The harsh reality is that putting four jet bridges in a relatively small airport potentially creates a lot more problems than it might solve. For instance what happens when more than four aircraft are on the apron at the same time or one of jet bridges breaks down?

    Whilst I will concede that ORIA needs to make urgent improvements to the facilities available for less mobile passengers installing jet bridges is a bit like cracking the proverbial walnut with a sledgehammer.

  3. No question about it, the new airport must have jetways to funnel air passengers into and out of terminal arrival and departure lounges. Jetways – disregarding the awfully inflated cost – are the only comfort lacking in the new airport and only with jetways in place will Caymans enter the 21st Century of air travel for the – hopefully – millions of tourists and businesspeople and Caymanians on their way to or from other world destinations. The cruise pier plans should be held in abeyance till Grand Cayman’s airport renewal project is completed.

  4. "The missing piece of the airport project is, of course, proper jetways to protect our visitors (and residents) from the sun, heat and rain, and also to accommodate travelers who are weary, burdened with luggage, or unable to walk unassisted." Are you serious? Based on the info I have seen it looks like the ingress/egress will be on the runway level. How would jetways help in that situation? As a frequent visitor I look forward to the first steps off the plane into the warm tropical weather. I’m not interested in a jetway. Give me the first (and last) breath of Caymanian air and bright sunshine – that and the people of Grand Cayman are why we keep coming back.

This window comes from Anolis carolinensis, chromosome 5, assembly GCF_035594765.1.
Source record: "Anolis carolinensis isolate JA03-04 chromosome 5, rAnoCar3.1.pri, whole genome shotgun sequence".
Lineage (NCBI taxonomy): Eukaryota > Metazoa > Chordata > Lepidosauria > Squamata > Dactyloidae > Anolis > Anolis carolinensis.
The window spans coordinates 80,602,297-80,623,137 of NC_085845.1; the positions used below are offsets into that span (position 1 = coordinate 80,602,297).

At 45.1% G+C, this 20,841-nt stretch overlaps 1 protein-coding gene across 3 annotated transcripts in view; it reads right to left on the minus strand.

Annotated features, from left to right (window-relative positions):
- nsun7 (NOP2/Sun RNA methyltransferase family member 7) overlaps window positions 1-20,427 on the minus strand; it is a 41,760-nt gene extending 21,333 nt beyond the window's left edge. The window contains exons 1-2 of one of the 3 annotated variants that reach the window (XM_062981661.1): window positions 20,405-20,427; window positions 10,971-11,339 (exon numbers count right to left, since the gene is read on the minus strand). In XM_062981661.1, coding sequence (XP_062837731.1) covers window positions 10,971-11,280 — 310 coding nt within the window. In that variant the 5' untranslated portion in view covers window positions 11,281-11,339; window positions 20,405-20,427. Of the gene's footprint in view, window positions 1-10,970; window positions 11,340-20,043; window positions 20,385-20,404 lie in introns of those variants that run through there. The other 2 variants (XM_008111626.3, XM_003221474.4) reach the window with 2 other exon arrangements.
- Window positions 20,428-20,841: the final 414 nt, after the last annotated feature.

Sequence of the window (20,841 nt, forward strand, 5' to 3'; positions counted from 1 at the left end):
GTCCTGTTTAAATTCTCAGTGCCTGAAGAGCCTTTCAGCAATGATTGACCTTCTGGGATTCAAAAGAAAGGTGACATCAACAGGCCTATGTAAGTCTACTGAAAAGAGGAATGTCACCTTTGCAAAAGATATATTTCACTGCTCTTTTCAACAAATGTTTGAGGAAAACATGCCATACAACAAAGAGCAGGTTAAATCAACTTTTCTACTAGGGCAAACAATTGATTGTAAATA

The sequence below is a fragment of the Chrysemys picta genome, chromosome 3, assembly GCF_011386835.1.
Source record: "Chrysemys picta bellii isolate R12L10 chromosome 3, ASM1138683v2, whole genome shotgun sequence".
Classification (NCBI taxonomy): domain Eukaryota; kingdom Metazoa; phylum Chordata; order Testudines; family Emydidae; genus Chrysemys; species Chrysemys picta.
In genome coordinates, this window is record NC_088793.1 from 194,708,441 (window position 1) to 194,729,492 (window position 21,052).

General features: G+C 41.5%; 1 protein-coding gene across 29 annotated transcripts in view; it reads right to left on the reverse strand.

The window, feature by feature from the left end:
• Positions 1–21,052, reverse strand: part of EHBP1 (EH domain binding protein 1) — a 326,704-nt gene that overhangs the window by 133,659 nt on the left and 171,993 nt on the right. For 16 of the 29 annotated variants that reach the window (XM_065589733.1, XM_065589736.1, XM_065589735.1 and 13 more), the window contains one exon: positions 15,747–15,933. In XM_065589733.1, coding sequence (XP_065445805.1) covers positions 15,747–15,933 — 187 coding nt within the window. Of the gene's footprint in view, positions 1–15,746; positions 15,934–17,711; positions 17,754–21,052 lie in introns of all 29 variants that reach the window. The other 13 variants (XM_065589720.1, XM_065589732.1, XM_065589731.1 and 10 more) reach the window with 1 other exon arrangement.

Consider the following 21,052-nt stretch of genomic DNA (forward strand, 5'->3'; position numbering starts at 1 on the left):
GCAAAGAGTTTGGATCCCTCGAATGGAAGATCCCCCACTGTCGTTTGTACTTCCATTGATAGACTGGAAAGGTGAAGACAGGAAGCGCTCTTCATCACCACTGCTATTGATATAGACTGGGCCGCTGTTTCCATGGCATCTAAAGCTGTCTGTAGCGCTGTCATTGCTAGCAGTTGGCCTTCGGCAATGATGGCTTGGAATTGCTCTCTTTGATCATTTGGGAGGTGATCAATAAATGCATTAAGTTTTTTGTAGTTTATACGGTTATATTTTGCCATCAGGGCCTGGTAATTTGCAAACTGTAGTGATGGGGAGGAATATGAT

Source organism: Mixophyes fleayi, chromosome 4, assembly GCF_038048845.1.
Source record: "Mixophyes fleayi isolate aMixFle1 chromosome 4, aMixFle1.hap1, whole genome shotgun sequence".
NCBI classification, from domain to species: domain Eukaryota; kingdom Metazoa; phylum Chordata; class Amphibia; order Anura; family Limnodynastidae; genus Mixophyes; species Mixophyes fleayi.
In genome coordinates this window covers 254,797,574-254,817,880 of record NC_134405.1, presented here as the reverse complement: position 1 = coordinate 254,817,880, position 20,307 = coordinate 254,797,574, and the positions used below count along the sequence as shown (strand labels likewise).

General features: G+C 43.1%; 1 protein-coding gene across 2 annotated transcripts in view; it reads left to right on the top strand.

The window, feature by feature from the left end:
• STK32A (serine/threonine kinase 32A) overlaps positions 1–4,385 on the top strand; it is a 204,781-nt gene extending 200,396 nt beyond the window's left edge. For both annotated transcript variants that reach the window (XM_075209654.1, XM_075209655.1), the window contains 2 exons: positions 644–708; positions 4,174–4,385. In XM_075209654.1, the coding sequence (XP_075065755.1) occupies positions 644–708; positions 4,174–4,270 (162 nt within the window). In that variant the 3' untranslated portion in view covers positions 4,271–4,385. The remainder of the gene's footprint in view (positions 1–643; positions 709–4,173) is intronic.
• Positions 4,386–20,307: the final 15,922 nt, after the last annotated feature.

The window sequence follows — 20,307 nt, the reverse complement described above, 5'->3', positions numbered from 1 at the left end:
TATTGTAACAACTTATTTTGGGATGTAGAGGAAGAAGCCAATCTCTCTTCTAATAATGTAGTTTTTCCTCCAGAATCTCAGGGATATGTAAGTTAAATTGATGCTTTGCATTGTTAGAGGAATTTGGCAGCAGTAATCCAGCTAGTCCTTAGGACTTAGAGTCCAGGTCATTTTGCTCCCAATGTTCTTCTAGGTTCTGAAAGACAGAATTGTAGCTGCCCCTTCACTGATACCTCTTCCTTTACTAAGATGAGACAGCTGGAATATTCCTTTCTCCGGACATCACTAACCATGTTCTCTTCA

5. I have been there close to a dozen times over the years. I like getting off the plane, having the warm sun in my face,listening to the island music which seems to always be playing live, seeing my first glimpse of the island and enjoying my walk to the terminal. It gives me the "Island Feel" if you will! I wouldn’t like it being commercialized like other airports.

  6. I agree with the intelligent and informed majority that jetways are just not practical for Owen Roberts.
    We need to concentrate on improving the departure area catering facilities,and the car park ticketing system, along with all the other enhanced passenger facilities that are planned.